Q: Didn’t the 2000 Cincinnati Reds go the entire season without getting shut out? — BENSON, Atlanta.
A: Ya got me. Error McCoy. In last week’s column I said the 1932 New York Yankees were the only team in major league history to go an entire season without getting shut out. Wrong. The 2000 Reds did do it and I covered that team and should have remembered it. Maybe it was because those Reds only won 85 games in a 162-game schedule and finished second, 10 games behind St. Louis in the National League Central. The ’32 Yankees won 107 games in a 154-game schedule and finished first, 13 games ahead of the second place Philadelphia Athletics. I am comfortable in saying those are the only two teams not to get shut out in a season.
Q: Hall of Fame pitcher John Smoltz revived his career when he went from starter to closer for the Atlanta Braves, so how about the Reds giving Homer Bailey a shot as closer and they can trade Raisel Iglesias for something good? — JOE, Centerville.
A: Like Bailey, Smoltz underwent Tommy John Surgery and became a shut down closer, 154 saves in his career. Unfortunately, the Reds wanted to put Bailey in the bullpen but he fought it, said he couldn’t do it and didn’t want to do it. But if that’s what the Reds want, all they have to do is say, “Grab a seat in the bullpen. That’s your new job.” And since they have to pay him $23 million next year they should start with him in the bullpen from Day One in spring training, whether he likes it or not. His contract doesn’t give him say on how he is used, that’s the team’s prerogative.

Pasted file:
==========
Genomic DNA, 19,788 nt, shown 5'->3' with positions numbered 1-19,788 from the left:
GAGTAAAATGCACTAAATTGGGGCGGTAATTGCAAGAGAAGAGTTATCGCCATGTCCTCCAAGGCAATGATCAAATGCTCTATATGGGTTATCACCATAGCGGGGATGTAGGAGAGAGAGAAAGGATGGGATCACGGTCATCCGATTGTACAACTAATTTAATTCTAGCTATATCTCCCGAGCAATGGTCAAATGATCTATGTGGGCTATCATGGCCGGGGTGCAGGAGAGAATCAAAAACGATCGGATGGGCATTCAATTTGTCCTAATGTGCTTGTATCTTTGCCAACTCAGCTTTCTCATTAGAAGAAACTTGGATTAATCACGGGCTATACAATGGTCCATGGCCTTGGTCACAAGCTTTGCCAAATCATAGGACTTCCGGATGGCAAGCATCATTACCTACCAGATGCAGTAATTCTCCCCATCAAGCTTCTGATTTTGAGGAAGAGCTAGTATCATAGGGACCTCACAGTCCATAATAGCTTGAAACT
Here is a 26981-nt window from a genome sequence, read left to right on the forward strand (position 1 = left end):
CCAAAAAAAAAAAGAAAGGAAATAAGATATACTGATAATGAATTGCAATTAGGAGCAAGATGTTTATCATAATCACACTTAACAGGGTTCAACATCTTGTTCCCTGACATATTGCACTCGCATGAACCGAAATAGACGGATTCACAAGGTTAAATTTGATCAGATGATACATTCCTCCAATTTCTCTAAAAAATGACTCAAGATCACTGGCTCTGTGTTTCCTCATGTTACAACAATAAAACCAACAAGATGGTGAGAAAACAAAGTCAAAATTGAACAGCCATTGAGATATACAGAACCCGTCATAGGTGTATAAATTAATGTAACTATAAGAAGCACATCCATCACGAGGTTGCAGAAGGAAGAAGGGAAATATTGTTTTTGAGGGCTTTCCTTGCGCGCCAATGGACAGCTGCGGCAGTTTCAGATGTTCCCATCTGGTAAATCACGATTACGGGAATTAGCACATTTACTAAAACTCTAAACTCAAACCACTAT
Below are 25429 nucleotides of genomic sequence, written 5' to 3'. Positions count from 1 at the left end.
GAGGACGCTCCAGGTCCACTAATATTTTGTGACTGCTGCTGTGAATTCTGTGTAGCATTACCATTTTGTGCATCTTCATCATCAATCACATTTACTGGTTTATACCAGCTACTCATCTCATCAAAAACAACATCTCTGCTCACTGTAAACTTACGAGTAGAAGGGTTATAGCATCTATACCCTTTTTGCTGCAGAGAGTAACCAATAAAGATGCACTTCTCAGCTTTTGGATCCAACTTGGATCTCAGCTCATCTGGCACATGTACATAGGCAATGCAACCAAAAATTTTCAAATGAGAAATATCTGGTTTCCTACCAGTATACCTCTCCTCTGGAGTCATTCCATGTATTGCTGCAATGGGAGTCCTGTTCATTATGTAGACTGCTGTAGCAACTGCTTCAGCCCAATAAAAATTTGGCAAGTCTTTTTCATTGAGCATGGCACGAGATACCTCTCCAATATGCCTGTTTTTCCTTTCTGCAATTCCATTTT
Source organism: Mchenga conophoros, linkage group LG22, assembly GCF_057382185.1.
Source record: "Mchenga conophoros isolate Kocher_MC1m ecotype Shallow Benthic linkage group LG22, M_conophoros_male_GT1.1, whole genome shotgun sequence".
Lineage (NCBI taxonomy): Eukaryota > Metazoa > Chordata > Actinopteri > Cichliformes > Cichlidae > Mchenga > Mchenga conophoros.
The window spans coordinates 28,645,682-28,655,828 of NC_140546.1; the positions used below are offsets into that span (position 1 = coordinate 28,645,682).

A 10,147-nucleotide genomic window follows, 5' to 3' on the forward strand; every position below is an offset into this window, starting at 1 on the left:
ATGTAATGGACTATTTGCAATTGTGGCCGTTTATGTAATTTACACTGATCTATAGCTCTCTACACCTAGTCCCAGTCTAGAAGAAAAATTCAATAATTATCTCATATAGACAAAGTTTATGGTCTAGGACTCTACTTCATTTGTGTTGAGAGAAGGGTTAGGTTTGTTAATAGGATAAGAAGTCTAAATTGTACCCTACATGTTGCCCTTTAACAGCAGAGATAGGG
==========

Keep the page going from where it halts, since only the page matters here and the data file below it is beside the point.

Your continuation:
Q: The Chicago Cubs invested heavily this year in free agent pitchers Tyler Chatwood and Yu Darvish and the results were horrific, so is it realistic to believe the Reds will pursue a high-priced free agent pitcher? — TOM, Miamisburg.
A: It is a risk teams take and look what happened to the Cubs this year. Some turn out, some don’t. To me, giving pitchers a long-term contract is the ultimate risk. They are always one pitch away from a career-ending injury. But the market demands it and we all know the Reds need pitching, and they need more than one. Will they take the risk? Only they know and let’s see how it plays out. With the Reds, one misstep can ruin the entire season.
QUESTION OF THE WEEK
Q: During a baseball strike in 1995, teams used replacement players during spring training, so do you have any good stories about the Reds’ replacement players? — RON, Vandalia.
A: Manager Davey Johnson hated the replacement players concept so during exhibition games he turned his folding chair away from the field, facing the grandstands, and talked to his wife. General manager Jim Bowden made a big deal out of a press conference to announce the signing of a special player — 50-year-old Pedro Borbon, who pitched in relief for The Big Red Machine, but in 1995 he was portly and out of shape, a perfect specimen as a replacement player. The Reds also signed pitcher Rick Reed, who was living out of his car and needed the money. But he was so good that when the strike ended the Reds signed him for the real team. And he did well, although he was deeply resented by the players for being what they called a ‘scab,’ a strikebreaker.